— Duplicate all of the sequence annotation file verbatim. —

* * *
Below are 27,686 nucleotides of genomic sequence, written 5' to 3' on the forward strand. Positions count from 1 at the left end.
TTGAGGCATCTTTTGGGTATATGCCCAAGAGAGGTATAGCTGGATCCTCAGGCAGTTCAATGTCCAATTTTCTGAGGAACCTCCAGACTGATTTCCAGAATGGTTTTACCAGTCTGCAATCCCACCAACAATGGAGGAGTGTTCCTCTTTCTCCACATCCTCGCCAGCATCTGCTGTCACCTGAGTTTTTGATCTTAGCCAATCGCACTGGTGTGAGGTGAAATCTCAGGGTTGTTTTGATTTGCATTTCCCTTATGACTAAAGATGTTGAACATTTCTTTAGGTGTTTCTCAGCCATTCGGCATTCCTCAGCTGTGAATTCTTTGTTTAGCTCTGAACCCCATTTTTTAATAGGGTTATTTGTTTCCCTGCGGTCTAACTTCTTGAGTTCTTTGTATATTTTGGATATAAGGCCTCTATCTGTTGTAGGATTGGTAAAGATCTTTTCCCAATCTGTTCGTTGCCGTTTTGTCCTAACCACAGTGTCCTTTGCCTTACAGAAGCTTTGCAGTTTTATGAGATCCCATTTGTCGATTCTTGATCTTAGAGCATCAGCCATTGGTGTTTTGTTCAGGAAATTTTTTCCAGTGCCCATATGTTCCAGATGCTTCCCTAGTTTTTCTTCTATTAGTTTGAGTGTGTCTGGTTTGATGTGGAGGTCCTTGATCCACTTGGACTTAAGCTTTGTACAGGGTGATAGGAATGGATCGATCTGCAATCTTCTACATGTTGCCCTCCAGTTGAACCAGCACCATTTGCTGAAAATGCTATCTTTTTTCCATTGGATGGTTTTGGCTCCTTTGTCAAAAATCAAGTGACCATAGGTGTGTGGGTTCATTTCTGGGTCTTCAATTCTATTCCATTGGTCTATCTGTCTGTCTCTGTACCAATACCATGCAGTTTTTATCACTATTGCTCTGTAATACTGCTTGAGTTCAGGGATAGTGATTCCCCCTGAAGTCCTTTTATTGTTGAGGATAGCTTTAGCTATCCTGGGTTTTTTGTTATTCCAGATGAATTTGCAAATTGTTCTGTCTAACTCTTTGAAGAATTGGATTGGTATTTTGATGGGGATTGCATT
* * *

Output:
Below are 27,686 nucleotides of genomic sequence, written 5' to 3' on the forward strand. Positions count from 1 at the left end.
TTGAGGCATCTTTTGGGTATATGCCCAAGAGAGGTATAGCTGGATCCTCAGGCAGTTCAATGTCCAATTTTCTGAGGAACCTCCAGACTGATTTCCAGAATGGTTTTACCAGTCTGCAATCCCACCAACAATGGAGGAGTGTTCCTCTTTCTCCACATCCTCGCCAGCATCTGCTGTCACCTGAGTTTTTGATCTTAGCCAATCGCACTGGTGTGAGGTGAAATCTCAGGGTTGTTTTGATTTGCATTTCCCTTATGACTAAAGATGTTGAACATTTCTTTAGGTGTTTCTCAGCCATTCGGCATTCCTCAGCTGTGAATTCTTTGTTTAGCTCTGAACCCCATTTTTTAATAGGGTTATTTGTTTCCCTGCGGTCTAACTTCTTGAGTTCTTTGTATATTTTGGATATAAGGCCTCTATCTGTTGTAGGATTGGTAAAGATCTTTTCCCAATCTGTTCGTTGCCGTTTTGTCCTAACCACAGTGTCCTTTGCCTTACAGAAGCTTTGCAGTTTTATGAGATCCCATTTGTCGATTCTTGATCTTAGAGCATCAGCCATTGGTGTTTTGTTCAGGAAATTTTTTCCAGTGCCCATATGTTCCAGATGCTTCCCTAGTTTTTCTTCTATTAGTTTGAGTGTGTCTGGTTTGATGTGGAGGTCCTTGATCCACTTGGACTTAAGCTTTGTACAGGGTGATAGGAATGGATCGATCTGCAATCTTCTACATGTTGCCCTCCAGTTGAACCAGCACCATTTGCTGAAAATGCTATCTTTTTTCCATTGGATGGTTTTGGCTCCTTTGTCAAAAATCAAGTGACCATAGGTGTGTGGGTTCATTTCTGGGTCTTCAATTCTATTCCATTGGTCTATCTGTCTGTCTCTGTACCAATACCATGCAGTTTTTATCACTATTGCTCTGTAATACTGCTTGAGTTCAGGGATAGTGATTCCCCCTGAAGTCCTTTTATTGTTGAGGATAGCTTTAGCTATCCTGGGTTTTTTGTTATTCCAGATGAATTTGCAAATTGTTCTGTCTAACTCTTTGAAGAATTGGATTGGTATTTTGATGGGGATTGCATT